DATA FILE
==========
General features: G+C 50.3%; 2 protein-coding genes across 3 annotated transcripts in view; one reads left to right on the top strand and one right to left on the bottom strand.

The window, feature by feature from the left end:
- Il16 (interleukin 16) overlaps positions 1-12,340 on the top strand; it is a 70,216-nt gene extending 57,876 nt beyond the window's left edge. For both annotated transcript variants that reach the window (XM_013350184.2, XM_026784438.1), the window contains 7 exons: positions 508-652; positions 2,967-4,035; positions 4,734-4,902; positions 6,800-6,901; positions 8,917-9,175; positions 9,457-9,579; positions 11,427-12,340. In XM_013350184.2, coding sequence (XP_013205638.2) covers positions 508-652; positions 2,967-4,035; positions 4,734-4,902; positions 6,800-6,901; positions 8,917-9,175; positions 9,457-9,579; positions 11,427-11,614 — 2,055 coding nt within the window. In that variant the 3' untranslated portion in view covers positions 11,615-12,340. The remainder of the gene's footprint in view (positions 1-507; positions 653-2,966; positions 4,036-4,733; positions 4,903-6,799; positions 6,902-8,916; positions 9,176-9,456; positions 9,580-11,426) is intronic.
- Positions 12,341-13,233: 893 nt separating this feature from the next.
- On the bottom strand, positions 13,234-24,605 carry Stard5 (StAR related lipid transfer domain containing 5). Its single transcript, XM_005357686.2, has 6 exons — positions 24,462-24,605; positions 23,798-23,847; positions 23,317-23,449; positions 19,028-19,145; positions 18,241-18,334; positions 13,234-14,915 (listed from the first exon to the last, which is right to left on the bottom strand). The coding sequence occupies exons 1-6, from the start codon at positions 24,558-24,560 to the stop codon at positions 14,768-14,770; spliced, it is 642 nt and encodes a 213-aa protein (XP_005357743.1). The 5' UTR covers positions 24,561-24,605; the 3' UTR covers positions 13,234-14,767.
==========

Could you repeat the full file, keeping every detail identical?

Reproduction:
General features: G+C 50.3%; 2 protein-coding genes across 3 annotated transcripts in view; one reads left to right on the top strand and one right to left on the bottom strand.

The window, feature by feature from the left end:
- Il16 (interleukin 16) overlaps positions 1-12,340 on the top strand; it is a 70,216-nt gene extending 57,876 nt beyond the window's left edge. For both annotated transcript variants that reach the window (XM_013350184.2, XM_026784438.1), the window contains 7 exons: positions 508-652; positions 2,967-4,035; positions 4,734-4,902; positions 6,800-6,901; positions 8,917-9,175; positions 9,457-9,579; positions 11,427-12,340. In XM_013350184.2, coding sequence (XP_013205638.2) covers positions 508-652; positions 2,967-4,035; positions 4,734-4,902; positions 6,800-6,901; positions 8,917-9,175; positions 9,457-9,579; positions 11,427-11,614 — 2,055 coding nt within the window. In that variant the 3' untranslated portion in view covers positions 11,615-12,340. The remainder of the gene's footprint in view (positions 1-507; positions 653-2,966; positions 4,036-4,733; positions 4,903-6,799; positions 6,902-8,916; positions 9,176-9,456; positions 9,580-11,426) is intronic.
- Positions 12,341-13,233: 893 nt separating this feature from the next.
- On the bottom strand, positions 13,234-24,605 carry Stard5 (StAR related lipid transfer domain containing 5). Its single transcript, XM_005357686.2, has 6 exons — positions 24,462-24,605; positions 23,798-23,847; positions 23,317-23,449; positions 19,028-19,145; positions 18,241-18,334; positions 13,234-14,915 (listed from the first exon to the last, which is right to left on the bottom strand). The coding sequence occupies exons 1-6, from the start codon at positions 24,558-24,560 to the stop codon at positions 14,768-14,770; spliced, it is 642 nt and encodes a 213-aa protein (XP_005357743.1). The 5' UTR covers positions 24,561-24,605; the 3' UTR covers positions 13,234-14,767.